University Press Copublishing Division / Lehigh University Press
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978-1-61146-016-2 • Hardback • April 2011 • $115.00 • (£88.00)
978-1-61146-145-9 • Paperback • May 2013 • $54.99 • (£42.00)
978-1-61146-017-9 • eBook • April 2011 • $52.00 • (£40.00)
Anthony E. Clark is associate professor of Chinese history at Whitworth University.
1 List of Illustrations
Chapter 3 Introduction
Chapter 4 Chapter 1: The Food of Beasts: Martyrdom and Death in Perspective
Chapter 5 Chapter 2: Catholic Christianity in China: Nestorian Inroads, FranciscanSuccesses, Jesuit Accommodations, and the Modern Chaos
Chapter 6 Chapter 3: The Dominican Martyrs of Fujian
Chapter 7 Chapter 4: The Jesuit Martyrs of Hebei
Chapter 8 Chapter 5: The Franciscan Martyrs of Hunan and Shanxi
Chapter 9 Chapter 6: Other Martyrs from Other Missions
Chapter 10 Conclusion: Conflict to Accommodation: Resettling in the Aftermath
Chapter 11 Appendix: Beatification and Canonization Dates of China's Saints
Chapter 12 Notes
Chapter 13 Bibliography
Chapter 14 Index
"Clarke's work is important research, in that hither to little know or largely forgotten histories have now been gathered together for the perusal, and benefit, of all. The work will be of interest to teachers and students of religious studies, Asian and Chinese history and cultural studies, amount others."—The Chinese Historical Review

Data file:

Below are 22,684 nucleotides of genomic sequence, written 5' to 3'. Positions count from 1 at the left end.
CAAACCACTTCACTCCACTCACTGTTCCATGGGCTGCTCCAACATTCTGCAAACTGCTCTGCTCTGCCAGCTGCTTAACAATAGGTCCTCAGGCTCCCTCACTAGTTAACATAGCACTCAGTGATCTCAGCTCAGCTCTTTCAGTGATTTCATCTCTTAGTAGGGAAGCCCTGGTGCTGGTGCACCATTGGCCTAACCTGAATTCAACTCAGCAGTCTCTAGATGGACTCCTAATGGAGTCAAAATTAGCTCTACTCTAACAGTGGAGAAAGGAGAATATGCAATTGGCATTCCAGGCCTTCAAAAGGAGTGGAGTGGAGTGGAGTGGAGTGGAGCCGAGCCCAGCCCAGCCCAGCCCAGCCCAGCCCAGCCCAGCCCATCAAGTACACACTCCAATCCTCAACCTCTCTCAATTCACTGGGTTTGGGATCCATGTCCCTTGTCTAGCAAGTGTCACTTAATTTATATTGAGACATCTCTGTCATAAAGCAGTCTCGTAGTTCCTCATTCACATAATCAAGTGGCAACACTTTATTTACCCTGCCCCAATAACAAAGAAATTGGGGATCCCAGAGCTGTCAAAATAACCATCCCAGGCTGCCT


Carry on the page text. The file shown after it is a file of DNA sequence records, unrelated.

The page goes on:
— Fr. Jeremy Clarke S.J., The Chinese Historical Review
Based on thorough archival studies, and a profound knowledge of Chinese culture, this book not only contributes substantially to the comparative study of Christian martyrdom but also to the understanding of enculturation.
— Theological Studies
Still, this English-language portrayal of some of China’s Catholic saints, the discussion of martyrdom in the Chinese context and the processes involved in preparing martyrs for beatification and canonization will appeal to the general reader. That this book targets a wider readership is indicated by the author’s decision to Anglicize the given names of continental European missionaries as well as by his use of the colloquial term “nuns” instead of the canonically more accurate term “sisters” for the martyred Franciscan Missionaries of Mary.
— Religious Studies
China’s Saints is an original and insightful study that examines the transmission and appropriation of martyrologies within the Catholic Church….Using martyrdom as an analytical tool, Clark reinterprets the indigenization of Catholicism, the frequent outbreaks of church-state conflicts, and the Catholics’ responses to state persecution. His findings throw light on the production and reception of the martyrologies, and the transformation of Christianity from a heavily persecuted religion into a fast-growing spiritual movement today…. When reading China’s Saints, it is hard not to sympathize with these courageous individuals. Its engaging style and readability should appeal to everyone.
— The Catholic Historical Review